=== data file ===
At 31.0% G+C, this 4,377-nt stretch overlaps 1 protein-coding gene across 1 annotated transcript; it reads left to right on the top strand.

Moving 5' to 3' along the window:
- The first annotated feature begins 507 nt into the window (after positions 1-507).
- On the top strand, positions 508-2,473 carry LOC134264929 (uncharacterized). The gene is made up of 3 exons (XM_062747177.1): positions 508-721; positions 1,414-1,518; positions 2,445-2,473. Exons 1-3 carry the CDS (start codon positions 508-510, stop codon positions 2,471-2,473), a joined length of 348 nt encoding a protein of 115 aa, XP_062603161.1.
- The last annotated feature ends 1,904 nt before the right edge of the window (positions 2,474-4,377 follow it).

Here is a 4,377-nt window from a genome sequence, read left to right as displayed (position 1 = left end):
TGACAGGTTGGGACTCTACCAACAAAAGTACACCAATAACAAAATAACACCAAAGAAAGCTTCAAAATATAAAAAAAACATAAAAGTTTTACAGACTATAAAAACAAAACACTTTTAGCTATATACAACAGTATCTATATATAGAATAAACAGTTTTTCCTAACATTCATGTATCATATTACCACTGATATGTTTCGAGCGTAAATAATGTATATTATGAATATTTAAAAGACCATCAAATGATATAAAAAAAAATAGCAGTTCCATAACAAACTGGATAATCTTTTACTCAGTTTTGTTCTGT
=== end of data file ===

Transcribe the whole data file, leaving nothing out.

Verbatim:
At 31.0% G+C, this 4,377-nt stretch overlaps 1 protein-coding gene across 1 annotated transcript; it reads left to right on the top strand.

Moving 5' to 3' along the window:
- The first annotated feature begins 507 nt into the window (after positions 1-507).
- On the top strand, positions 508-2,473 carry LOC134264929 (uncharacterized). The gene is made up of 3 exons (XM_062747177.1): positions 508-721; positions 1,414-1,518; positions 2,445-2,473. Exons 1-3 carry the CDS (start codon positions 508-510, stop codon positions 2,471-2,473), a joined length of 348 nt encoding a protein of 115 aa, XP_062603161.1.
- The last annotated feature ends 1,904 nt before the right edge of the window (positions 2,474-4,377 follow it).

Here is a 4,377-nt window from a genome sequence, read left to right as displayed (position 1 = left end):
TGACAGGTTGGGACTCTACCAACAAAAGTACACCAATAACAAAATAACACCAAAGAAAGCTTCAAAATATAAAAAAAACATAAAAGTTTTACAGACTATAAAAACAAAACACTTTTAGCTATATACAACAGTATCTATATATAGAATAAACAGTTTTTCCTAACATTCATGTATCATATTACCACTGATATGTTTCGAGCGTAAATAATGTATATTATGAATATTTAAAAGACCATCAAATGATATAAAAAAAAATAGCAGTTCCATAACAAACTGGATAATCTTTTACTCAGTTTTGTTCTGT